By Corbin Kottmann The Rolla Daily News, Mo.
WWR Article Summary (tl;dr) The "It's a Girl Thing," "Summer Solutions for Girls," and "EcoGirl" camps welcome young ladies from a large variety of grades, to encourage them to see the STEM field as more than just a boys club.
The Rolla Daily News, Mo.
Each week, Missouri S&T is welcoming new students as part of their summer camp program, inviting younger students to take part in the STEM (Science, Technology, Engineering, Mathematics) world. Here, they can learn more about the university and what it has to offer, to help them accomplish their goals.
The university has started to incorporate camps that are focused on young women wanting to explore the STEM curriculum.
The "It's a Girl Thing," "Summer Solutions for Girls," and "EcoGirl" camps welcome young ladies from a large variety of grades, to encourage them to see the STEM field as more than just a boys club.
The students engage with the campus with hands-on projects to help inspire those who have the talent, to create, experiment and build.
Kaelyn Yarbrough, a Junior Chemical Engineering major, is a counselor for Summer Solutions for Girls, the camp built for upcoming 9th and 10th grade girls. Yarbrough said she became involved in the camp to be a part of the inspiration for these students.
"So often in schools, STEM programs are more focused towards young men," she said. "It's important for young girls to come to these camps and understand there a bunch of women in STEM. If they want to do it, they can."
The campers were treated to an explosively entertaining physics lecture this past Wednesday, June 28, where they were able to safely experiment with liquid nitrogen. With safety glasses in place, the students were able to freeze and smash objects under professional supervision. This is just one example of the projects the campers are able to do during their time at the university.
"It's not some big intimidating thing," said Yarbrough. "They can get right into it and find their lifelong passion."
Yarbrough is joined by other counselors working to inspire the students, such as Senior Education major Hadley Bjerke, who became a counselor to help provide opportunities for the students and to help them realize their capabilities.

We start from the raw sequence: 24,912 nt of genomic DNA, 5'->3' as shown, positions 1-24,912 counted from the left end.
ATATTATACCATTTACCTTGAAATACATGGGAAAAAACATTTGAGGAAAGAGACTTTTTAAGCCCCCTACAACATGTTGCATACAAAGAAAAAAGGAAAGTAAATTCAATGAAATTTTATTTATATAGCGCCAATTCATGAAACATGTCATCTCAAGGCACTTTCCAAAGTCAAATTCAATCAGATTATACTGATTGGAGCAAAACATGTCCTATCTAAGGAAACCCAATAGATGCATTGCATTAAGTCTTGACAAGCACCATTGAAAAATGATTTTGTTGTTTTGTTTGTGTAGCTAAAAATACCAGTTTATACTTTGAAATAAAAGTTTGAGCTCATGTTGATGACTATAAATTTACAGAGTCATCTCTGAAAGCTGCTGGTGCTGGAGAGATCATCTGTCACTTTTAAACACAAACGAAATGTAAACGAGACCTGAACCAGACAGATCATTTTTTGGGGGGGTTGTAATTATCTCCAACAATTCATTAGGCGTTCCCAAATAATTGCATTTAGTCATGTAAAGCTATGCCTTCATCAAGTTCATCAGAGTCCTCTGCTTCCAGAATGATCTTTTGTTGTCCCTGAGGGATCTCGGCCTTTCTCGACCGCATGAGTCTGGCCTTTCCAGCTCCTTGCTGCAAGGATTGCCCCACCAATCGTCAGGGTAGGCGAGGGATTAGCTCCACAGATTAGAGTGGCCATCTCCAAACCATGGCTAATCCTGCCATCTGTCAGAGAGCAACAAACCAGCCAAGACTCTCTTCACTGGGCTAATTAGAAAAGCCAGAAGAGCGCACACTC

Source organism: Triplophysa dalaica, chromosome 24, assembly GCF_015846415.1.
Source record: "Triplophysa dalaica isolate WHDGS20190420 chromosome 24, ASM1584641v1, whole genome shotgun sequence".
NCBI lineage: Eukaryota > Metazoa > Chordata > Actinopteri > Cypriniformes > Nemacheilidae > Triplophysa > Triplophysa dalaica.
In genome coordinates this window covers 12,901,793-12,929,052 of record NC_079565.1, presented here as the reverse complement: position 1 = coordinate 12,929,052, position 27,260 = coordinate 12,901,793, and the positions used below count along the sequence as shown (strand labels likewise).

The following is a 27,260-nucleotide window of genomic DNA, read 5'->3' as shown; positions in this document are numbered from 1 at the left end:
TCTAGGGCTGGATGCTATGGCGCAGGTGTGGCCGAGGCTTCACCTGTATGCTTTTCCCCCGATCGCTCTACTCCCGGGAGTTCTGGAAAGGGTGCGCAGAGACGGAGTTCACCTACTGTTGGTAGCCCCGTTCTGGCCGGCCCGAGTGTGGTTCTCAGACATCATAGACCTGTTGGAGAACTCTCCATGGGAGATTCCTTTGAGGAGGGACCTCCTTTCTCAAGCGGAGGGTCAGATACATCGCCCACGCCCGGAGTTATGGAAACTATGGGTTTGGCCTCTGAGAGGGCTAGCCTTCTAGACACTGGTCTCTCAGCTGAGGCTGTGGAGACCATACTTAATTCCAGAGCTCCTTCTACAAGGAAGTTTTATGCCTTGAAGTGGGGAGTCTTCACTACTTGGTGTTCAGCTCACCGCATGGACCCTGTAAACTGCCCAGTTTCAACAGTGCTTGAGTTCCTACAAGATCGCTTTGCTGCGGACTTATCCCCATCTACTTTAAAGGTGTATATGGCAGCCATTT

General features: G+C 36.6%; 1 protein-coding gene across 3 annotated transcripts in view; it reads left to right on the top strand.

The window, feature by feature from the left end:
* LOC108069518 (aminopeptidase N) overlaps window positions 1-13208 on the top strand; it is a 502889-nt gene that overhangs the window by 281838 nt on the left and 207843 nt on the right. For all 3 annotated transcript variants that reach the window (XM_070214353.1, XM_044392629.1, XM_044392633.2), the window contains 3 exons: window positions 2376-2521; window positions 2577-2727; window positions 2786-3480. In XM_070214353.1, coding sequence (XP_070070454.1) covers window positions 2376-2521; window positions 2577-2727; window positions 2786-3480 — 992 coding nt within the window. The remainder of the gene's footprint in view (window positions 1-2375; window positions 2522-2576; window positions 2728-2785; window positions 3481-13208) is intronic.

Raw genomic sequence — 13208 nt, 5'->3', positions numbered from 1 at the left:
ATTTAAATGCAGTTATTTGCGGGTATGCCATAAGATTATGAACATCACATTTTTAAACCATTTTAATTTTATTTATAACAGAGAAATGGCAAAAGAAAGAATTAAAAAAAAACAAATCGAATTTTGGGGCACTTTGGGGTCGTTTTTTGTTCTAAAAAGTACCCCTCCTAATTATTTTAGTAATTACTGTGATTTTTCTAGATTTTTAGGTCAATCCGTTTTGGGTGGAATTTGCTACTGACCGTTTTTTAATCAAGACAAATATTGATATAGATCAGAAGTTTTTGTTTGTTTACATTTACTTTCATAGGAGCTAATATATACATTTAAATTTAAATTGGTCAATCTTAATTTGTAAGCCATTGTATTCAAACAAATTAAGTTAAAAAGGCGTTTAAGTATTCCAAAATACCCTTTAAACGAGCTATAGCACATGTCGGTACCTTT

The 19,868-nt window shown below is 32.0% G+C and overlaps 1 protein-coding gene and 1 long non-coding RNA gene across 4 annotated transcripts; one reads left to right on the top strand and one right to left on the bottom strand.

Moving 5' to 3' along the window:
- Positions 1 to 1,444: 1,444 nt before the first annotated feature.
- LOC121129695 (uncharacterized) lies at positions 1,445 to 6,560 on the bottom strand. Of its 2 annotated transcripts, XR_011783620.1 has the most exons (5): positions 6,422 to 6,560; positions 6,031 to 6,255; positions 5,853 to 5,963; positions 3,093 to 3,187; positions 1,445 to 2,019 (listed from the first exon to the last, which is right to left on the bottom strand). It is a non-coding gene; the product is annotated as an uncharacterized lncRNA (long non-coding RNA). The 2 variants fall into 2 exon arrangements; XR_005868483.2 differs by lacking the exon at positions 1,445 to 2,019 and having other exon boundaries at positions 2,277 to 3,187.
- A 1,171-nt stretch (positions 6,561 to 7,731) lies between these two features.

"I think when they're surrounded by peers that are of the same age and gender, it shows them that there are people who are similar to them that can do these wonderful things," she said. "They get focused and realized other, similar girls are doing the same things."
Bjerke said there's an activity for everyone at the camp, and even those students who are attending due to their parents' direction, can still find something to spark an interest. Before attending their physics lab, the campers were in the middle of an electrical experiment where they learned to solder electrical components to create their own strobe lights.
"You can see it, their eyes open really wide; they get excited and they can't stop smiling," said Bjerke. "At the end, they had this final product that was theirs, and they were so happy." Bjerke added the best part for her was watching the girls who finished their project moving on to help other students in the room.
"I love to see them having fun and doing well," she said. "I'm all about providing opportunities and I think these camps do a great job of that."
Information about signing up for future camps at Missouri S&T can be found through their website, summer.mst.edu. More camps are still available later this summer.